Lack of meaningful rights-holder consultation: Local communities and rights-holders have not been adequately consulted ahead of the project’s development, particularly those who depend on the marine ecosystem for their livelihoods. Formal opportunities to participate in the project's EIA were limited, with very short consultation periods. In fact, the Environmental Protection Agency of the Maldives gave five days to stakeholders to provide feedback on the EIA, at the height of the COVID-19 pandemic in April 2020. In addition, the EIA was only made available online in English, making it even more of a challenge for local non-English speaking rights-holders and communities to take part in the consultation. Furthermore, the environmental and social concerns raised by rights-holders who did take part in consultations, have not been addressed, as shown by the superficial responses to these concerns, which are included in the EIA. The project also does not offer any compensation or resources for those affected by the development.
Impacts on cultural rights: The project involves the destruction of critical marine habitats, such as coral reefs and biodiversity, which are integral to the local cultural practices and traditions. The Maldives' rich cultural heritage is deeply connected to the sea and marine environment, and many traditional practices are tied to the use and conservation of marine resources. The loss of these habitats could have far-reaching impacts on the culture and way of life of local communities, especially those reliant on fishing and other marine-based livelihoods.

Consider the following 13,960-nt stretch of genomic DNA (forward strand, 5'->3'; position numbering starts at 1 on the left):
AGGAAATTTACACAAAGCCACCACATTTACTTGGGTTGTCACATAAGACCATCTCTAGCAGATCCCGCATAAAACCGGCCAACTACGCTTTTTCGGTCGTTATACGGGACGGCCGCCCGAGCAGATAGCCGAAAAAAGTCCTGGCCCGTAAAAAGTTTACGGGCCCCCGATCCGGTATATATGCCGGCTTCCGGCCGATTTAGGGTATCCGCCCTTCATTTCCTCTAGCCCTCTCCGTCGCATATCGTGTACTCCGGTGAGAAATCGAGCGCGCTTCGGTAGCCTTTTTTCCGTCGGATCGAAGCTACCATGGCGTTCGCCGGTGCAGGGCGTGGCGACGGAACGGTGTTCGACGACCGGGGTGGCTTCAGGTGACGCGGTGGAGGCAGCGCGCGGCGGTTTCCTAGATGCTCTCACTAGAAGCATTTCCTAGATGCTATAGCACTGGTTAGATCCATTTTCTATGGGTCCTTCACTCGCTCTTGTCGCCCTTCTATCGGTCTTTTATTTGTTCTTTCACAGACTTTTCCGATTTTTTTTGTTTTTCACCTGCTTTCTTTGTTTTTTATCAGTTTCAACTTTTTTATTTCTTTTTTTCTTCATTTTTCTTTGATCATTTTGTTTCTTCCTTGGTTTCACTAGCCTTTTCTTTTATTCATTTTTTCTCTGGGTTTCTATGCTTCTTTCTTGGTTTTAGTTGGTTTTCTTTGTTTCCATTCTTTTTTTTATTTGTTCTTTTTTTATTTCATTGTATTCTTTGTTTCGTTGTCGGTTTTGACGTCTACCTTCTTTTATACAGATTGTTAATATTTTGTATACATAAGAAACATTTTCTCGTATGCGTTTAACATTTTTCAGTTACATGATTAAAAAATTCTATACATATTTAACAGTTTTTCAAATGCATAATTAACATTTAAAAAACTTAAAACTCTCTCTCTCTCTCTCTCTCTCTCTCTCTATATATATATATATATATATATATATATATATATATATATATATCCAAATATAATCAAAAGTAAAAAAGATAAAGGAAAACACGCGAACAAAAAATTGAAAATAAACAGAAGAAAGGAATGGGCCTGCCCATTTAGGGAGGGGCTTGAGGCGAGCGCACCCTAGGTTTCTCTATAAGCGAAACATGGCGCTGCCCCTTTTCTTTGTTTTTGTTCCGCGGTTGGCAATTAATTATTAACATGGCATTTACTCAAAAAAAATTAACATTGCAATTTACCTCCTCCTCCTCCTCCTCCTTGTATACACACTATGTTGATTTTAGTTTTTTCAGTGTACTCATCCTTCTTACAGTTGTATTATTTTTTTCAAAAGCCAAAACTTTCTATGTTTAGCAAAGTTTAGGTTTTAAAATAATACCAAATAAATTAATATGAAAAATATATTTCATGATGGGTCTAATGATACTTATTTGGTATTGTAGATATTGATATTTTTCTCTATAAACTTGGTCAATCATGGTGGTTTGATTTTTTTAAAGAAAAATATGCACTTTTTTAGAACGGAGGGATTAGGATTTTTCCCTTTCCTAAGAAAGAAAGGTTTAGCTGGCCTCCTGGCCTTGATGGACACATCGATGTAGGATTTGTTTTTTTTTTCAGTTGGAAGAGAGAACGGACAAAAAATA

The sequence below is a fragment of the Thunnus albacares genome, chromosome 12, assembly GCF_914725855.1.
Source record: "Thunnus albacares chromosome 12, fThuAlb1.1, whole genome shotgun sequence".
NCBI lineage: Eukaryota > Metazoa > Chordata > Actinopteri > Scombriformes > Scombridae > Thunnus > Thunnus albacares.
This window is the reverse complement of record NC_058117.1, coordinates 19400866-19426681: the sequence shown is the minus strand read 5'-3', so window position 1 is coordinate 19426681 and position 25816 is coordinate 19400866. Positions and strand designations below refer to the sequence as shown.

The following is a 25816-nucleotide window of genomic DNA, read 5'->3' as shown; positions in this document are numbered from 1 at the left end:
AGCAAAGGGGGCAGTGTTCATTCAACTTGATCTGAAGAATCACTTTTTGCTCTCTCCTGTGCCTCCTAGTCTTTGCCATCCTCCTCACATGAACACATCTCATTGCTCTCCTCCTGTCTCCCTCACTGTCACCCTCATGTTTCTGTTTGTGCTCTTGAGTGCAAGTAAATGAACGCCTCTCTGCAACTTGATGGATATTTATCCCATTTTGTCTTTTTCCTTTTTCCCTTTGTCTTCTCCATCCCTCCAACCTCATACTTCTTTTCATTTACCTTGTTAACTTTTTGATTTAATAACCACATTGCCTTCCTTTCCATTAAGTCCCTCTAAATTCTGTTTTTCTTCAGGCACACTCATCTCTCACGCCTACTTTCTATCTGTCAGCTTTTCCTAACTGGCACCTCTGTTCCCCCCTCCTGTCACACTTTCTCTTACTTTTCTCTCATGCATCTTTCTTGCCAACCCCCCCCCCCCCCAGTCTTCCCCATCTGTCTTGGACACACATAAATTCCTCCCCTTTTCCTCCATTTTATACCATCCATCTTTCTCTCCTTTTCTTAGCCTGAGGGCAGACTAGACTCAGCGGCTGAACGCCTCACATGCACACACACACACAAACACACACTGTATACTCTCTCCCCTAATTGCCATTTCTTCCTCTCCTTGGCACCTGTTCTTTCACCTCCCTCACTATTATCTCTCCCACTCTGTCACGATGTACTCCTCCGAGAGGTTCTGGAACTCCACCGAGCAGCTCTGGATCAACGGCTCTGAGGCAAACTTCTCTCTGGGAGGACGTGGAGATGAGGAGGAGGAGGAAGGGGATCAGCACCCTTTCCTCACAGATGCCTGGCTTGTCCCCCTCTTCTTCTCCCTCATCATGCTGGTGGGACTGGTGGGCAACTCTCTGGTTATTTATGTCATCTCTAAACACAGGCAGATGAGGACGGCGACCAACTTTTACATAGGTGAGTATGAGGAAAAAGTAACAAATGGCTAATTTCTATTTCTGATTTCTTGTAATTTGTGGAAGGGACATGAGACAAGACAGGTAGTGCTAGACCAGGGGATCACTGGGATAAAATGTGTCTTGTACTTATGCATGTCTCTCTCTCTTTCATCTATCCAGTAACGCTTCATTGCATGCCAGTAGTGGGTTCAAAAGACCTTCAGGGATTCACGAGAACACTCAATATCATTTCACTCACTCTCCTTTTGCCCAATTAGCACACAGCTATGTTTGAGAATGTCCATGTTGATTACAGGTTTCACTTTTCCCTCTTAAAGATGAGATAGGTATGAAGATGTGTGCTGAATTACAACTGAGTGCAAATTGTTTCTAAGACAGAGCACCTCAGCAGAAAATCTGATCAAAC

Impact on climate
The Gulhifalhu port project is expected to have negative impacts on the climate, particularly in terms of greenhouse gas emissions. The project involves dredging and land reclamation, which will inevitably increase carbon dioxide and other greenhouse gas emissions. Additionally, the project will disrupt natural ecosystems, local hydrology, and have detrimental effects on the natural carbon cycle, further contributing to climate change. The project is also expected to significantly impact coral reefs, which will contribute to making the Maldives more susceptible to coastal erosion, and consequently to other climate change-related impacts such as rising sea levels.
Impact on nature and environment